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My middle son turned 3 recently, and one of his presents was this set of magnetic numbers. The other day he brought the set out, and wanted me to play with him. I remembered an activity I had seen with magnetic letters and a baking sheet. I decided I would use this same concept to teach my son his numbers!
First I got out an old baking sheet, and then laid all the numbers onto it. I showed my son that the numbers wouldn’t fall off the baking sheet, which he responded with a big smile and a silly noise. Next I lined the numbers 1 to 9 at the top of the baking sheet.
Me: We’re going to work on your numbers today! Find the matching numbers, ok? Find the number ONE.
I pointed to the yellow #1 in the line of numbers I had set up. He didn’t really understand what I was trying to tell him to do, and he took the closest number (which happened to be 5), and placed it under the #1.
Me: That’s the number 5. Can you find the other number 1? It needs to “match the same” as this number 1.
I pointed to the yellow #1 again.
“Match the same” is a phrase he came up with on his own, so I thought it might help him better understand what I was trying to get him to do. Turns out it did! After a little bit of thinking, he found the orange #1. He placed it under the yellow #1, but upside down.
Son: I put foot together!
Me: (laughing a little at his cleverness) Yes you did!
And I left it that way. I didn’t tell him to turn it right side up. In my mind, he had found the right number and placed it correctly. I didn’t really care if it was right side up or not.
We continued on down the line.
Me: Can you find the #2?
I pointed to the red #2 in the line. He looked around for a little, then found the pink #2, and placed it below the red #2. I continued talking to him this way with each number going down the line. As he worked on matching numbers, some times he chose the wrong number. Once he placed the number under the number it was supposed to match, I would point to the two numbers and ask him, “Do these two match the same?” He would realize they didn’t match, and took the wrong number away.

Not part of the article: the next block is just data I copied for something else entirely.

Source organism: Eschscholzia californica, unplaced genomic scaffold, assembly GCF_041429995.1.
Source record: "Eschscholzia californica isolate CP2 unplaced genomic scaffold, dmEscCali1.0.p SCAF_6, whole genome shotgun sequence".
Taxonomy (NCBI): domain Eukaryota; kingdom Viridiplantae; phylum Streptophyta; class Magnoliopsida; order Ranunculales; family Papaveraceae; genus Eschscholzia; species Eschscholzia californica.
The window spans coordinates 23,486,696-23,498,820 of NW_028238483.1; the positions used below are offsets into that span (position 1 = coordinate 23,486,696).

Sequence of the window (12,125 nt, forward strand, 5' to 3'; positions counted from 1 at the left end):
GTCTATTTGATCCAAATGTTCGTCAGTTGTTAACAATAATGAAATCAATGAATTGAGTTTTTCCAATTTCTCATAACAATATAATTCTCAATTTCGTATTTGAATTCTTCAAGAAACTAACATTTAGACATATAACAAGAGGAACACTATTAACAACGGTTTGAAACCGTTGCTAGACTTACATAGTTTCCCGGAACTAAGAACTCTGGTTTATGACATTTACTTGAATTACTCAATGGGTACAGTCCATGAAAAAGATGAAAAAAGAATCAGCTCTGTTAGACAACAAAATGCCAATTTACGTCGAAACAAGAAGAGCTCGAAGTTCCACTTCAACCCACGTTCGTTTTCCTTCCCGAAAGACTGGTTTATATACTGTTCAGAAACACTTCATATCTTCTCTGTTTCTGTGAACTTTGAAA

I also didn’t focus on whether the numbers were upside down or backwards. He was really just looking for matching shapes, since the concept of numbers is new to him. I also helped him find matching numbers along the way, without telling him the answer. For example, if he was struggling to find a certain number, I would circle around the area on the baking sheet the number was in with my finger. He was then able to concentrate on a smaller area, and find the missing number, instead of being overwhelmed by looking on the whole sheet.
At one point skipped a few numbers and matched the #8. Again I didn’t correct him. I just encouraged him.
Me: Good job! You found the matching #8!
He then went back and found #6 and #7, and eventually #9.
Son: “I did it!” (with his hands up in the air, like he had just made a goal in soccer)
Me: You did!!
My main goal for doing this activity the first time was to make the whole experience very positive and fun. By making it fun, he will see this activity as a game, and want to do it again and again. Each time he will improve, and slowly learn the name of each number.
What kind of games do you use to teach your kids about math?